Counsel, Regulatory Affairs Division in Washington, DC



$200K - $250K


Legal & Regulatory


8 - 10 years

Job Description

Description Position Objective:

To provide legal advice on a wide range of animal protection issues that arise during the conduct of the organization's and its affiliates' charitable programs, with a focus on animals used in experimentation and access to public records.

Primary Responsibilities and Duties:

• Research, interpret, and apply local, state and federal statutes, regulations, and case law

• Prepare complaints and enforcement requests to prosecutors and government agencies

• Prepare administrative appeals of public records act decisions by federal and state agencies

• Participate in the development of creative opportunities for litigation related to animals used in experimentation

• Assist in the development and management of litigation related to animals used in experimentation and access to public records

• Assist PETA Foundation attorneys outside the Regulatory Affairs Division with

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Valid through: 2020-1-20

About PETA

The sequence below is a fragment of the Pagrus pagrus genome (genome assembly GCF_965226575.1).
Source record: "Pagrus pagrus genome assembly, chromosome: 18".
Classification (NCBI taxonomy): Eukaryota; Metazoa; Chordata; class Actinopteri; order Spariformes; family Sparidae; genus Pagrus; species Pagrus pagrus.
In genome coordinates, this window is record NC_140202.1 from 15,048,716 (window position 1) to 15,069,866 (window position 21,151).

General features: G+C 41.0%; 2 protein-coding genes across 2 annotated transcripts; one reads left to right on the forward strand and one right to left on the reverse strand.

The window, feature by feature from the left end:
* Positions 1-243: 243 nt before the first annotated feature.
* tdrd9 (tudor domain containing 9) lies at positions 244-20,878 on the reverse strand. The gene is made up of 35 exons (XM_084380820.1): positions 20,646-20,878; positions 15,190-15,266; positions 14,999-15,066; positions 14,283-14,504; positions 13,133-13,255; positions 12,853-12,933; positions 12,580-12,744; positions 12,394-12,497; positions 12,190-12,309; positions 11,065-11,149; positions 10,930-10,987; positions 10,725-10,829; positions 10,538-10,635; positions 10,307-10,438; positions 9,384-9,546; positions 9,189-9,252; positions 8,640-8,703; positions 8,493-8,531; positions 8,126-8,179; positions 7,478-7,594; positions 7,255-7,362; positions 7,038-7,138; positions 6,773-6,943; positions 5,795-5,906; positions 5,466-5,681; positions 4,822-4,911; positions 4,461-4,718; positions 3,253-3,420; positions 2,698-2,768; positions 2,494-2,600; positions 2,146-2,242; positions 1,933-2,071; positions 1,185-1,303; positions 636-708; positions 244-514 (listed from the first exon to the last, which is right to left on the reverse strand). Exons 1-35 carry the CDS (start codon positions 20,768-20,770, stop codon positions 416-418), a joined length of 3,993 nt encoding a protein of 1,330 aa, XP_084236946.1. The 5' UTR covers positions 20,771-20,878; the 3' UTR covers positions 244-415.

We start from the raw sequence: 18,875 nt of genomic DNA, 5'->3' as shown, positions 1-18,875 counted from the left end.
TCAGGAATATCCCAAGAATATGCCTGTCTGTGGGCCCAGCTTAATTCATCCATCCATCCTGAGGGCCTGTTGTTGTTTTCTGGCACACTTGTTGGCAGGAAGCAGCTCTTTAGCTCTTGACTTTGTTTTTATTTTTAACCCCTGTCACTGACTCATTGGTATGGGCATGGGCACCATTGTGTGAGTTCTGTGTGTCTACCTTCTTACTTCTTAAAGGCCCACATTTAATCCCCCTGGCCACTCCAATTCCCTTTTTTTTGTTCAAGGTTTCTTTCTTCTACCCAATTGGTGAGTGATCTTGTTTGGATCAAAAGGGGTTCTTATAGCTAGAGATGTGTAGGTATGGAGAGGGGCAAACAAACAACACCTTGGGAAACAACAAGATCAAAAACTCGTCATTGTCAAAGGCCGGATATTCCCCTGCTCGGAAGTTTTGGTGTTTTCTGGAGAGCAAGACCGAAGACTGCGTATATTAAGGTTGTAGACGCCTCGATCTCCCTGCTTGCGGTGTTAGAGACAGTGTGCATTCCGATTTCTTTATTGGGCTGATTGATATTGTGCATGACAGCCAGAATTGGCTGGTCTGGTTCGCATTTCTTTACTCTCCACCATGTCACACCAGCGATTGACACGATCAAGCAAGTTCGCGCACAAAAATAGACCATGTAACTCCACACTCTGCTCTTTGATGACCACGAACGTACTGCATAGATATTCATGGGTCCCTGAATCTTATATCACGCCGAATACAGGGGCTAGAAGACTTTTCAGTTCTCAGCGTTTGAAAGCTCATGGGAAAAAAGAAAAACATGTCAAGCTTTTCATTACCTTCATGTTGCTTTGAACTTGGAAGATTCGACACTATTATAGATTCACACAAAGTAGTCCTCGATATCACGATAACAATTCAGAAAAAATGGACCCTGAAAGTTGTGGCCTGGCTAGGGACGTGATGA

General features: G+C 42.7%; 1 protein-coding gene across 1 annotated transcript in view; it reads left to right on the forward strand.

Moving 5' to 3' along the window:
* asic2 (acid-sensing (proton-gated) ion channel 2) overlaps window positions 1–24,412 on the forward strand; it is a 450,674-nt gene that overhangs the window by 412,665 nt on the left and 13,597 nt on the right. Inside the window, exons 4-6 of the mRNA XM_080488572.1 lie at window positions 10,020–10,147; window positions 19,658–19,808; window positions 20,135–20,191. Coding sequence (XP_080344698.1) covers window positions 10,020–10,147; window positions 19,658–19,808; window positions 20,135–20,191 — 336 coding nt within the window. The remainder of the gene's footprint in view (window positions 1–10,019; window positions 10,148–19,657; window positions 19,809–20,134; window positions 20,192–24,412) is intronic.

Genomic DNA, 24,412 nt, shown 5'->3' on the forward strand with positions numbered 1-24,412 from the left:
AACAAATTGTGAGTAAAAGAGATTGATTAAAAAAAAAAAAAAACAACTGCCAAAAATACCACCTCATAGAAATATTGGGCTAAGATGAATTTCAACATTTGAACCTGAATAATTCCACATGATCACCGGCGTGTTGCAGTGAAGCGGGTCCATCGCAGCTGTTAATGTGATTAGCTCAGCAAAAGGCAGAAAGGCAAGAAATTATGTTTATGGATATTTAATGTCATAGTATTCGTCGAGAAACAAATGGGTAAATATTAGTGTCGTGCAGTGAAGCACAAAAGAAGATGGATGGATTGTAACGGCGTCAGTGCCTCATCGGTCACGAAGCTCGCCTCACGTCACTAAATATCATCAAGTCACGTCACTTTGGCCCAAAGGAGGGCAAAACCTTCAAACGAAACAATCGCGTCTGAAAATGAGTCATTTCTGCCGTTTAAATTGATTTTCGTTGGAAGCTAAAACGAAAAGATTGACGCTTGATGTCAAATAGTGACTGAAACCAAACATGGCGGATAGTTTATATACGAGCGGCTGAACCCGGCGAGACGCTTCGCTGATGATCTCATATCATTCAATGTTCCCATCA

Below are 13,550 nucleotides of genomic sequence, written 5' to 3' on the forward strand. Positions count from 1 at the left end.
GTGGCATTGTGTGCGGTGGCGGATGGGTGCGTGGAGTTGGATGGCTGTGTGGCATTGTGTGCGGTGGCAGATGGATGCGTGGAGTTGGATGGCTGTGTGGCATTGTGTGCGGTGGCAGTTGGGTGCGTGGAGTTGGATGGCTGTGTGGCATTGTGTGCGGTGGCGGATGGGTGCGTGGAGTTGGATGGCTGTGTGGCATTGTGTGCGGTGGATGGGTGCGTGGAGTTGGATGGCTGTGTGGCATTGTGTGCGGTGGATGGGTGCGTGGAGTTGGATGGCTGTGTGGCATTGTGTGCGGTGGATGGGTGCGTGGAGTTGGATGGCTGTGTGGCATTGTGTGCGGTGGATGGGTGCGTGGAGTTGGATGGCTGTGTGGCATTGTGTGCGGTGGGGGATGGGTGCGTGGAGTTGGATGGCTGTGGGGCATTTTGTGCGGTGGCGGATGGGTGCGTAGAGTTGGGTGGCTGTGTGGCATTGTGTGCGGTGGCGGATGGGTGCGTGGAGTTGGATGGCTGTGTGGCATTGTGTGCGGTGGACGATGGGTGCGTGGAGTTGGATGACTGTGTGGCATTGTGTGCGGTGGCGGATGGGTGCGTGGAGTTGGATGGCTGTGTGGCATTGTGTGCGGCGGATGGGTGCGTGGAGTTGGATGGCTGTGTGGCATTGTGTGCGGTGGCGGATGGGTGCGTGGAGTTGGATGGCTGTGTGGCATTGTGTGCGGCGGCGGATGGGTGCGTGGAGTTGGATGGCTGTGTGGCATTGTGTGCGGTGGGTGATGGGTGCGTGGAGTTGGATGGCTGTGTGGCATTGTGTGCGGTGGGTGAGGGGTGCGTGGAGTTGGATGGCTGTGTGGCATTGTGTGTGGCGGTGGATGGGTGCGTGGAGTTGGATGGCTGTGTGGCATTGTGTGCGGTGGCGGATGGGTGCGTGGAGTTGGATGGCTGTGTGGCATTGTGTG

People for the Ethical Treatment of Animals (PETA (/'pi?t??/); stylized PeTA) is an American animal rights organization based in Norfolk, Virginia, and led by Ingrid Newkirk, its international president. A nonprofit corporation with 300 employees, it claims that it has 3 million members and supporters (5 million in total) and is the largest animal rights group in the world. Its slogan is "animals are not ours to eat, wear, experiment on, use for entertainment, or abuse in any other way." Founded in March 1980, by Newkirk and fellow animal rights activist Alex Pacheco, the organization first caught the publics attention in the summer of 1981 during what became known as the Silver Spring monkeys case, a widely publicized dispute about experiments conducted on 17 macaque monkeys inside the Institute of Behavioral Research in Silver Spring, Maryland. The case lasted ten years, involved the only police raid on an animal laboratory in the United States, triggered an amendment in 1985, to that countrys Animal Welfare Act, and established PETA as an internationally known organization. Today it focuses on four core issues—opposition to factory farming, fur farming, animal testing, and animals in entertainment. It also campaigns against eating meat, fishing, the killing of animals regarded as pests, the keeping of chained backyard dogs, cock fighting, dog fighting, and bullfighting. The group has been the focus of controversy, both inside and outside the animal rights movement. Newkirk and, formerly, Pacheco are seen as the leading exporters of animal rights to the more traditional animal-protection groups in the United States, but sections of the movement nonetheless say that PETA is not radical enough—law professor Gary Francione lists the group among what he calls "the new welfarists", arguing that its work with industries to achieve reform, which continues in the tradition of Henry Spira, makes it an animal welfare group, not an animal rights group. Newkirk told Salon in 2001 that PETA works toward the ideal but tries in the meantime to provide carrot-and-stick incentives. There has also been criticism from feminists within the movement about the use of scantily clad women in PETAs anti-fur campaigns and others, but as Norm Phelps notes, "Newkirk has been consistent in her response. No one, she says, is being exploited. Everyone ... is an uncoerced volunteer. Sexual attraction is a fact of life, and if it can advance the animals' cause, she makes no apologies for using it." Also, Phelps notes that some activists believe that the groups media stunts trivialize animal rights, but he qualifies this by saying, "its hard to argue with success and PETA is far and away the most successful cutting-edge animal rights organization in the world." Newkirks view is that PETA has a duty to be "press sluts". She argues, "It is our obligation. We would be worthless if we were just polite and didn't make any waves."
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